The good people at Chi Netherlands just posted video of my talk “Playing Well With Others: Interaction Design and Social Design for Augmented Reality” at the Web and Beyond 2010 here in Amsterdam in June. It’s couched as a collection of design principles for the oncoming category of social augmented interactions made possible by the new medium of augmented reality. But this talk is also a call to action for all makers of experiences for the emerging engagement space of everyware to focus on the human and the humane perspectives as we explore the new interactions made possible.
The outline of the talk is roughly:
Overview of augmented reality
Social interaction perspective on current AR experiences
Definition of ‘social augmented experiences’
Common interaction design patterns for AR
Social ‘anti-patterns’ limiting design of augmented experiences
Design principles for social augmented experiences
(The audio quality is quite good, and the cameraman captured most of the slides nicely — so this is a recording worth watching.)
This year’s TWAB featured several talks on augmented reality, ubiquitous computing and related topics; you’ll find recordings of these on the Chi Nederland Vimeo channel: http://vimeo.com/chinederland
Many thanks to the organizers and volunteers for putting on such a well-run event!
Thanks to all who came to the Muziekgebouw on a lovely early summer day to talk about the emerging engagement space of social augmented experiences for the third edition of The Web And Beyond conference in Amsterdam.
For reference, here’s the session description from the official program:
Augmented reality blends the real world and the Internet in real time, making many new kinds of proximity, context, and location based experiences possible for individuals and groups. Despite these many possibilities, we know from history that the long term value and impact of augmented reality for most people will depend on how well these experiences integrate with ordinary social settings, and support everyday interactions. Yet the interaction patterns and behavior we see in current AR experiences seem almost ‘anti-social’ by design. This is an important gap that design must close in order to create successful AR offerings. In other words, much like children going to school for the first time, AR must to learn to ‘play well with others’ to be valuable and successful. This presentation reviews the interaction design patterns common to augmented reality, suggests tools to help understand and improve the ’social maturity’ of AR products and applications, and shares design principles for creating genuinely social augmented experiences that integrate well with human social settings and interactions.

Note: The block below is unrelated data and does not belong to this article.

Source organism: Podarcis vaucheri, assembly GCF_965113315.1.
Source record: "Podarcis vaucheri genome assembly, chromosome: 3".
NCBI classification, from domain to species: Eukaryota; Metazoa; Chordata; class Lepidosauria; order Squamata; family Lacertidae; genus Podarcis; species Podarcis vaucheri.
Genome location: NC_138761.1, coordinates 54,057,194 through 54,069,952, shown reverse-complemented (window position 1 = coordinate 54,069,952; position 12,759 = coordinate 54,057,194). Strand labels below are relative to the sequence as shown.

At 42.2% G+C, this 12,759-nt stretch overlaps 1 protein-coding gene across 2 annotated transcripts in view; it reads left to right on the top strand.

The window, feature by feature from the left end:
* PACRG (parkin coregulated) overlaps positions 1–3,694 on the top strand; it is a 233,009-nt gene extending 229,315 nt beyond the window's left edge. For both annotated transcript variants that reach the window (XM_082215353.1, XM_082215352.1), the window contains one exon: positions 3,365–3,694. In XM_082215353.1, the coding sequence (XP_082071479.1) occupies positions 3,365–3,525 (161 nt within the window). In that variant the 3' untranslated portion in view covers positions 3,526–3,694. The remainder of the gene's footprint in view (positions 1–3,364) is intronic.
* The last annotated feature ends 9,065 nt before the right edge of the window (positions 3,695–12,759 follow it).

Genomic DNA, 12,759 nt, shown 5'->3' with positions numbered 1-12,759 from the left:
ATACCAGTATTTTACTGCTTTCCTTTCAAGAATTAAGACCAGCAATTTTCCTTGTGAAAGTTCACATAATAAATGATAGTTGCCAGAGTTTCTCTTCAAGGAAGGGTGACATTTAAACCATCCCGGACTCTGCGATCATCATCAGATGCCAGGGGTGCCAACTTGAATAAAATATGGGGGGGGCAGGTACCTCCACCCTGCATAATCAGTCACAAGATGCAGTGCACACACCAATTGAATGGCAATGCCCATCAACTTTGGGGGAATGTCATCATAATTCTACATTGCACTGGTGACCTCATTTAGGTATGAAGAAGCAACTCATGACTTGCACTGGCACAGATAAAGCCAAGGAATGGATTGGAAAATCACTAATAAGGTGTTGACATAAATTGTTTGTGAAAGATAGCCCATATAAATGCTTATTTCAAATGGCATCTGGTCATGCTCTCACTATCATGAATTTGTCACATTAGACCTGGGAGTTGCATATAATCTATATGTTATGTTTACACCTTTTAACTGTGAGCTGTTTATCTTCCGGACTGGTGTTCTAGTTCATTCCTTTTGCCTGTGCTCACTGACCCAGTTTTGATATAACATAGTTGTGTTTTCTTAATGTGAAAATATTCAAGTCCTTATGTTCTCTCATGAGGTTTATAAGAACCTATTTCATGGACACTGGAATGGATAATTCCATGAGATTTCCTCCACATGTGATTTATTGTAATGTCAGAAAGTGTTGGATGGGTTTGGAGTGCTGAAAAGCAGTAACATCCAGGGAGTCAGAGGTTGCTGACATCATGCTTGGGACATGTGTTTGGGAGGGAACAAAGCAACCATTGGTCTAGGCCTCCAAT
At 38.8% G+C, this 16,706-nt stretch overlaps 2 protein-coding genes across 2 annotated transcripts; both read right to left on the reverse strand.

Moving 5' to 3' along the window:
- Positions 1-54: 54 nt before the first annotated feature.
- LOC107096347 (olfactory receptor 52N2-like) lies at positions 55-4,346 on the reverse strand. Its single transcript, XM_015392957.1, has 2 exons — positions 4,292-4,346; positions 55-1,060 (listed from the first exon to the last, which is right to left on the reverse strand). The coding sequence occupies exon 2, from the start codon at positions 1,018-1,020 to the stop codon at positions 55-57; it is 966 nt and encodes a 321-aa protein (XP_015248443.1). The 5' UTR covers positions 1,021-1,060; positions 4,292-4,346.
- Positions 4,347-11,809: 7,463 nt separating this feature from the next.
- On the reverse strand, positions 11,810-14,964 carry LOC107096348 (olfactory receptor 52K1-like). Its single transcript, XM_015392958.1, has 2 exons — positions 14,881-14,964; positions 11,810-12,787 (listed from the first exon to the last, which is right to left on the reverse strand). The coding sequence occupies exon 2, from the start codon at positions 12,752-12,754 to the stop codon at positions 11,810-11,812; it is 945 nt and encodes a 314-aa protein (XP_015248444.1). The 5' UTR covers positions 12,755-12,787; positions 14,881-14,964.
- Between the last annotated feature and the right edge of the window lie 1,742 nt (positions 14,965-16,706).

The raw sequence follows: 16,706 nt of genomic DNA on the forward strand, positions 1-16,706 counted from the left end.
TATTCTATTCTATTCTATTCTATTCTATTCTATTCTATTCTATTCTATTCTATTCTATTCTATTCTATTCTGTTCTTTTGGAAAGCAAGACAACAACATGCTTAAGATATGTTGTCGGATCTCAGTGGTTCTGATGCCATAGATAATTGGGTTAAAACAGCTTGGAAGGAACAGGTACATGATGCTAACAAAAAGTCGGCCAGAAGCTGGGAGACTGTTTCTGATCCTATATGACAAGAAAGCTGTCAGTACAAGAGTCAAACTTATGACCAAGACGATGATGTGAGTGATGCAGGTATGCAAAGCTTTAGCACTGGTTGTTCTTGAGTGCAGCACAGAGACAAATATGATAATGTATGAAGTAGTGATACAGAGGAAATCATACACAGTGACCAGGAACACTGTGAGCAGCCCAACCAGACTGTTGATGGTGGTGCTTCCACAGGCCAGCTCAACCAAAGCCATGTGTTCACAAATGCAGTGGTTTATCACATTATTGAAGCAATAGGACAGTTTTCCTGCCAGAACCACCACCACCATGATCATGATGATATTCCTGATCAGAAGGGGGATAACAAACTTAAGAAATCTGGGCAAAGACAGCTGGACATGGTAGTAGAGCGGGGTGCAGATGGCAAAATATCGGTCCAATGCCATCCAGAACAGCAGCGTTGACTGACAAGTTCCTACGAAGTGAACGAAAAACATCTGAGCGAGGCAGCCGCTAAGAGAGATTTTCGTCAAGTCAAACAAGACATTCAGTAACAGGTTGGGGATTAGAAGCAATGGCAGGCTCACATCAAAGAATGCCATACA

I’ve posted my slides for the Where 2.0 panel “The Next Wave of AR: Social Augmented Experiences” organized by Tish Shute. After a review of the current state of augmented reality experiences in terms of the social interactions supported (using the metric of ‘social maturity’), it shares 9 principles for creating social AR experiences that people will enjoy and value.
Special points to those who spot the embedded April Fool’s joke…
Radio Johnny (brought to you by the good people of Johnny Holland magazine) just published an interview Jeff Parks recorded with me shortly before the New Year, discussing augmented reality, why it’s of interest for Experience Design, and some of the areas of likely development we’ll see in AR in the near future.
Hubris alert: I admit to having grandiose schemes to influence the evolution of an emerging medium, by consistently hectoring the world on the importance of tools for simple content creation…
2009 was a big year for augmented reality, and there are many predictions that 2010 will be even bigger; with accomplishments coming in the form of new technologies, devices, business models, and ways of having fun. But even as we go about building this emerging medium, we’re still relying largely on old-media style centralized understandings of the production models, form, and content of the augmented world. What happens when we grasp the new social and interaction possibilities of augmented reality?
In the spirit of co-created social augmented experiences, we’re asking for audience contributions: in the form of simple scenarios that describe the future of social AR. What will it feel like? Who will you interact with? How will these experiences change everyday life?
Panel Summary (full description on the Where 2.0 site)
This panel will discuss shared augmented realities, considering some of the essential possibilities and challenges inherent in this new class of social augmented experiences. The format is presentation of a small set of scenarios (defined in advance, with audience input) describing likely future forms of shared augmented realities at differing scales of social engagement for discussion by a panel of leading practitioners in technology, experience design, networked urbanism, interface design, game design, and augmented reality.
Current augmented reality experiences put who you are, where you are, what you are doing, and what is around you at center stage. But we can already look beyond the first stage of interactions assuming a single user seeing simple arrows and tags indicating POIs, and begin to explore shared (multiuser/multisource) augmented realities.